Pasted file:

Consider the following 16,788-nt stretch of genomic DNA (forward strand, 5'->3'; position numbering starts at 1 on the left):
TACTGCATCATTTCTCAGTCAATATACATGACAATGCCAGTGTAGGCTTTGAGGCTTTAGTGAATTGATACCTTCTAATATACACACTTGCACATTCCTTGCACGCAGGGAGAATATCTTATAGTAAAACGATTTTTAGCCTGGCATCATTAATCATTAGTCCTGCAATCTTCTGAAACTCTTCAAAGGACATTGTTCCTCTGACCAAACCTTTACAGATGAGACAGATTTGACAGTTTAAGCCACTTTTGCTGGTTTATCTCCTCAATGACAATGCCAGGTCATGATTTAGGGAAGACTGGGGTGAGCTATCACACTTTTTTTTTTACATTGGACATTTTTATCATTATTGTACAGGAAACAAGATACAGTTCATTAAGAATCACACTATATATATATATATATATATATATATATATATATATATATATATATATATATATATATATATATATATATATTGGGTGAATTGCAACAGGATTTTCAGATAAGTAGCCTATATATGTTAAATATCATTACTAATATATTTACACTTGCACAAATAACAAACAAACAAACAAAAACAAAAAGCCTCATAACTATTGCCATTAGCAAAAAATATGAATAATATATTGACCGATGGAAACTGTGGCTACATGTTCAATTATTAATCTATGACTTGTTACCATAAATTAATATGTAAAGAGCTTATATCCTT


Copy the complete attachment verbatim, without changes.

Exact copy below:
Consider the following 16,788-nt stretch of genomic DNA (forward strand, 5'->3'; position numbering starts at 1 on the left):
TACTGCATCATTTCTCAGTCAATATACATGACAATGCCAGTGTAGGCTTTGAGGCTTTAGTGAATTGATACCTTCTAATATACACACTTGCACATTCCTTGCACGCAGGGAGAATATCTTATAGTAAAACGATTTTTAGCCTGGCATCATTAATCATTAGTCCTGCAATCTTCTGAAACTCTTCAAAGGACATTGTTCCTCTGACCAAACCTTTACAGATGAGACAGATTTGACAGTTTAAGCCACTTTTGCTGGTTTATCTCCTCAATGACAATGCCAGGTCATGATTTAGGGAAGACTGGGGTGAGCTATCACACTTTTTTTTTTACATTGGACATTTTTATCATTATTGTACAGGAAACAAGATACAGTTCATTAAGAATCACACTATATATATATATATATATATATATATATATATATATATATATATATATATATATATATATATATATATATATTGGGTGAATTGCAACAGGATTTTCAGATAAGTAGCCTATATATGTTAAATATCATTACTAATATATTTACACTTGCACAAATAACAAACAAACAAACAAAAACAAAAAGCCTCATAACTATTGCCATTAGCAAAAAATATGAATAATATATTGACCGATGGAAACTGTGGCTACATGTTCAATTATTAATCTATGACTTGTTACCATAAATTAATATGTAAAGAGCTTATATCCTT